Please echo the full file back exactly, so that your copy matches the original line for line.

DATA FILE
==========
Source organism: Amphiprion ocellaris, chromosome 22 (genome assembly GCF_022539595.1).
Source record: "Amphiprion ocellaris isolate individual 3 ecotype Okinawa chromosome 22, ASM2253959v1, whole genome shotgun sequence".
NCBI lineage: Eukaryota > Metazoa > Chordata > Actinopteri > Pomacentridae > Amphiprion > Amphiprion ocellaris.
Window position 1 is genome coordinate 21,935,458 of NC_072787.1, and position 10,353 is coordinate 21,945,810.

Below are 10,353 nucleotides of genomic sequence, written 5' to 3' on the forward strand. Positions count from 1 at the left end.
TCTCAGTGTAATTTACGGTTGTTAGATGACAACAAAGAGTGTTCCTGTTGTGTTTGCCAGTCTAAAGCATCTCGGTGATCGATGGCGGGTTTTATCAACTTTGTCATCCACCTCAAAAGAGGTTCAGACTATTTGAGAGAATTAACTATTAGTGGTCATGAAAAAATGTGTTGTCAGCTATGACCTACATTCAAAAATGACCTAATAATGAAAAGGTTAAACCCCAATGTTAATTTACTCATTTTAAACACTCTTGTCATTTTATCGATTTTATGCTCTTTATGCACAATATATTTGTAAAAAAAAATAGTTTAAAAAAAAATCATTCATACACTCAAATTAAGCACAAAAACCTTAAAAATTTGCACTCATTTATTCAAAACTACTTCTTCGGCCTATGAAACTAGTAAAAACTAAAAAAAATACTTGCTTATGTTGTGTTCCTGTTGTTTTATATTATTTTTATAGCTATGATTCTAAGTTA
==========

Source organism: Amphiprion ocellaris, chromosome 22 (genome assembly GCF_022539595.1).
Source record: "Amphiprion ocellaris isolate individual 3 ecotype Okinawa chromosome 22, ASM2253959v1, whole genome shotgun sequence".
NCBI lineage: Eukaryota > Metazoa > Chordata > Actinopteri > Pomacentridae > Amphiprion > Amphiprion ocellaris.
Window position 1 is genome coordinate 21,935,458 of NC_072787.1, and position 10,353 is coordinate 21,945,810.

Below are 10,353 nucleotides of genomic sequence, written 5' to 3' on the forward strand. Positions count from 1 at the left end.
TCTCAGTGTAATTTACGGTTGTTAGATGACAACAAAGAGTGTTCCTGTTGTGTTTGCCAGTCTAAAGCATCTCGGTGATCGATGGCGGGTTTTATCAACTTTGTCATCCACCTCAAAAGAGGTTCAGACTATTTGAGAGAATTAACTATTAGTGGTCATGAAAAAATGTGTTGTCAGCTATGACCTACATTCAAAAATGACCTAATAATGAAAAGGTTAAACCCCAATGTTAATTTACTCATTTTAAACACTCTTGTCATTTTATCGATTTTATGCTCTTTATGCACAATATATTTGTAAAAAAAAATAGTTTAAAAAAAAATCATTCATACACTCAAATTAAGCACAAAAACCTTAAAAATTTGCACTCATTTATTCAAAACTACTTCTTCGGCCTATGAAACTAGTAAAAACTAAAAAAAATACTTGCTTATGTTGTGTTCCTGTTGTTTTATATTATTTTTATAGCTATGATTCTAAGTTA